This paper explores the role and experience of external actors, particularly donors, in supporting social and political action in fragile, conflict and violence affected settings.
Evidence is distilled from a wide range of synthesised sources to generate relevant findings and questions in relation to what we know and what we don’t. Included among the source material is a 2016 macro-evaluation of DFID’s empowerment and accountability (E&A) programmes which examined over 50 DFID funded projects.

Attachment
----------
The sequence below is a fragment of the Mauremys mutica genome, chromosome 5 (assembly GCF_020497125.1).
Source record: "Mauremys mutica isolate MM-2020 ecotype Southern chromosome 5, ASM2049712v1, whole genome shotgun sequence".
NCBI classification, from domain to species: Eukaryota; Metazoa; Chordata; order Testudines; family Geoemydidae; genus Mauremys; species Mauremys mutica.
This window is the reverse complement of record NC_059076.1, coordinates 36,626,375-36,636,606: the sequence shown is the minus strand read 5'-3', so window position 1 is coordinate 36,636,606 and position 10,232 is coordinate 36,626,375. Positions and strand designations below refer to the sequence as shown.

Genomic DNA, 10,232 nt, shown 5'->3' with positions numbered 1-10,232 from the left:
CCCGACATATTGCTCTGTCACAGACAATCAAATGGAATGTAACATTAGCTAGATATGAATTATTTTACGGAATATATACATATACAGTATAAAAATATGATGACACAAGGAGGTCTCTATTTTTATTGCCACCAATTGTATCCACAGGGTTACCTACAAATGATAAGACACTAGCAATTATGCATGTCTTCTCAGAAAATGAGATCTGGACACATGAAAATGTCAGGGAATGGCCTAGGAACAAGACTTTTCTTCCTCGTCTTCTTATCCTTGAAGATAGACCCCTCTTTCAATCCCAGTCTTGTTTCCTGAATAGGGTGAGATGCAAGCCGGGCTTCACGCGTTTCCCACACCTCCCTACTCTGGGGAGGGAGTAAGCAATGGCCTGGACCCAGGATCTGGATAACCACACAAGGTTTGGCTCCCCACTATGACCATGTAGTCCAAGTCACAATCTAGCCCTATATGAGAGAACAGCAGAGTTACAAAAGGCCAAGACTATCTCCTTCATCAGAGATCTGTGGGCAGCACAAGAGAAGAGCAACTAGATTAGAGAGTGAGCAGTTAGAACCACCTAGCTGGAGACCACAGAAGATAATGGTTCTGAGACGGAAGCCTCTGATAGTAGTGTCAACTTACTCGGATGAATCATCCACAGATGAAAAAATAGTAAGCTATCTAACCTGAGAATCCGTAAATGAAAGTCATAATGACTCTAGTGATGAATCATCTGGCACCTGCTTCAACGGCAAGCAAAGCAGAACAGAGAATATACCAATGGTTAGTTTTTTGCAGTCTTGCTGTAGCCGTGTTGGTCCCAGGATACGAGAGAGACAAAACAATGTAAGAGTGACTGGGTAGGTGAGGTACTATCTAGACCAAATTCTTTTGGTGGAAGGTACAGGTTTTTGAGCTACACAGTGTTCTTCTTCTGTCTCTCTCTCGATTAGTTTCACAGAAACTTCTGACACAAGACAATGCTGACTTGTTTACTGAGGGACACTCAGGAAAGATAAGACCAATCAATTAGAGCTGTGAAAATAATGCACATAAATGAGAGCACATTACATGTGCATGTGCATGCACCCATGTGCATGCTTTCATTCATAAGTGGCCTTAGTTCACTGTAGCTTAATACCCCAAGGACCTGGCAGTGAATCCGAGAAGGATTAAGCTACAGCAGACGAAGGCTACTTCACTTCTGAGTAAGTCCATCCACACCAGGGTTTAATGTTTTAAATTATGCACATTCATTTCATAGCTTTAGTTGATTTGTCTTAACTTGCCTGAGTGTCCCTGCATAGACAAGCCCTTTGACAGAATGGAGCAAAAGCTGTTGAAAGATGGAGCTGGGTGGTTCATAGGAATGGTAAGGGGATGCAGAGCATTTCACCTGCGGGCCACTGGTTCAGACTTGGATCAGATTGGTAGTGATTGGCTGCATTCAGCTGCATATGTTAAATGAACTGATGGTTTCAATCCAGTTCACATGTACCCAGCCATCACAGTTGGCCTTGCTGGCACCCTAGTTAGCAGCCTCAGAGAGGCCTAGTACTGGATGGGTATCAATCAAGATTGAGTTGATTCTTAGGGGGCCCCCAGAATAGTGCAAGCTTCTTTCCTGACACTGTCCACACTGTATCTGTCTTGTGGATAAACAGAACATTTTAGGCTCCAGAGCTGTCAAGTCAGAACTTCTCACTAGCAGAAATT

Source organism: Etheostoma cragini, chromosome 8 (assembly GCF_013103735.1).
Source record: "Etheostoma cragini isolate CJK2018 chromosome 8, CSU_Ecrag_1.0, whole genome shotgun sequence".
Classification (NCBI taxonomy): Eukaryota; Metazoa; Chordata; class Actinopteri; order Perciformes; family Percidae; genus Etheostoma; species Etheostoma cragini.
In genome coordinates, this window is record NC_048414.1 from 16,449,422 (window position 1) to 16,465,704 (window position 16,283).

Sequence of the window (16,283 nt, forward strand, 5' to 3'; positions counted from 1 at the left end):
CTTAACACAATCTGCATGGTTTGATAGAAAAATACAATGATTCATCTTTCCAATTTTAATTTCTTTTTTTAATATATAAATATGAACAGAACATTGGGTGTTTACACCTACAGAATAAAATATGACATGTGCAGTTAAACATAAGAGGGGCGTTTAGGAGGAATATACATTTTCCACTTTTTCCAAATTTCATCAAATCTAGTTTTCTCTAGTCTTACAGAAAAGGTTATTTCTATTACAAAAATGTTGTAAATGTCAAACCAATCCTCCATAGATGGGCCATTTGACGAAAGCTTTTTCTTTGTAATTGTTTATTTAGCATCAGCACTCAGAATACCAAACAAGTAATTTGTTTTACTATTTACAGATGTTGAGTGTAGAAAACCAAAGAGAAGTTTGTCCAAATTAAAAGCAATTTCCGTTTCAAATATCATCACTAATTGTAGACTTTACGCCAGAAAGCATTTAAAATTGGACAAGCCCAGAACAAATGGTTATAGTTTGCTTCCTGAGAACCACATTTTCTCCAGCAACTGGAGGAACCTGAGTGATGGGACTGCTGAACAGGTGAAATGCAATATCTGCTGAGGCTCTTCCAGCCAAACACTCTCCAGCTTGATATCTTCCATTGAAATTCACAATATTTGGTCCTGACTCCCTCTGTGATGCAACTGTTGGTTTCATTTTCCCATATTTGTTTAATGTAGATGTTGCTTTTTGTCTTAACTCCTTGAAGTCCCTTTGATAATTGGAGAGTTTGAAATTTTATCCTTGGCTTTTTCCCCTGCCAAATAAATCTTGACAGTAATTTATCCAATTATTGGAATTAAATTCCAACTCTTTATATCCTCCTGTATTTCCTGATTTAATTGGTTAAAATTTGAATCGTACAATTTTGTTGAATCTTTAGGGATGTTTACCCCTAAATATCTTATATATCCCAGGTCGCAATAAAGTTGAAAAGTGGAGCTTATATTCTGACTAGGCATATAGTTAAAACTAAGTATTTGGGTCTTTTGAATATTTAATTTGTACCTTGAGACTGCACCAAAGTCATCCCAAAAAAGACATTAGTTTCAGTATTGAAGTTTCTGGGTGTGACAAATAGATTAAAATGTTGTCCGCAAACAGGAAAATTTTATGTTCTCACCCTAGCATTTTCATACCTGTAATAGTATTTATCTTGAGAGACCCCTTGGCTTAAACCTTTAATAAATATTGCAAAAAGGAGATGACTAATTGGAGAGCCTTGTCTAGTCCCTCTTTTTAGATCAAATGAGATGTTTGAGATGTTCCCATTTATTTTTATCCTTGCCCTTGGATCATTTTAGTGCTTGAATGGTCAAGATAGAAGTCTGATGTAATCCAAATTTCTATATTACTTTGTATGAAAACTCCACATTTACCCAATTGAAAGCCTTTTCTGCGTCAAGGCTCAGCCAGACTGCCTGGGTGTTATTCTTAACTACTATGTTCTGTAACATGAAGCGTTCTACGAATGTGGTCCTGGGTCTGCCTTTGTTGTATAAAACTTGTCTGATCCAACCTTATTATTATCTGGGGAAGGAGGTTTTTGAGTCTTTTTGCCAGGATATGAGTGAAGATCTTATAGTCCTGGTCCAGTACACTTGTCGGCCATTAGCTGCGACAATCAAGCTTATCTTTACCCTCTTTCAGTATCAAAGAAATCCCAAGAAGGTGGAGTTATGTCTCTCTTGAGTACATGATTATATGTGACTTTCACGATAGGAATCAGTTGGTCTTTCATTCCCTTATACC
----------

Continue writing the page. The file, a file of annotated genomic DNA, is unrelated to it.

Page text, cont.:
Themes which emerge relate to how external actors need to think about the context and work politically; who are the most appropriate social and political actors to support in E&A; whether a direct or indirect approach to support for E&A achieves more tangible outcomes; whether external actors should move beyond short-term tools and tactics focused on one-sided engagement; and whether programmes should be designed around more strategic, multi-faceted interventions. The paper concludes with identifying a number of gaps in the evidence which are translated into a range of questions which could potentially inform the Action for Empowerment and Accountability (A4EA) research programme.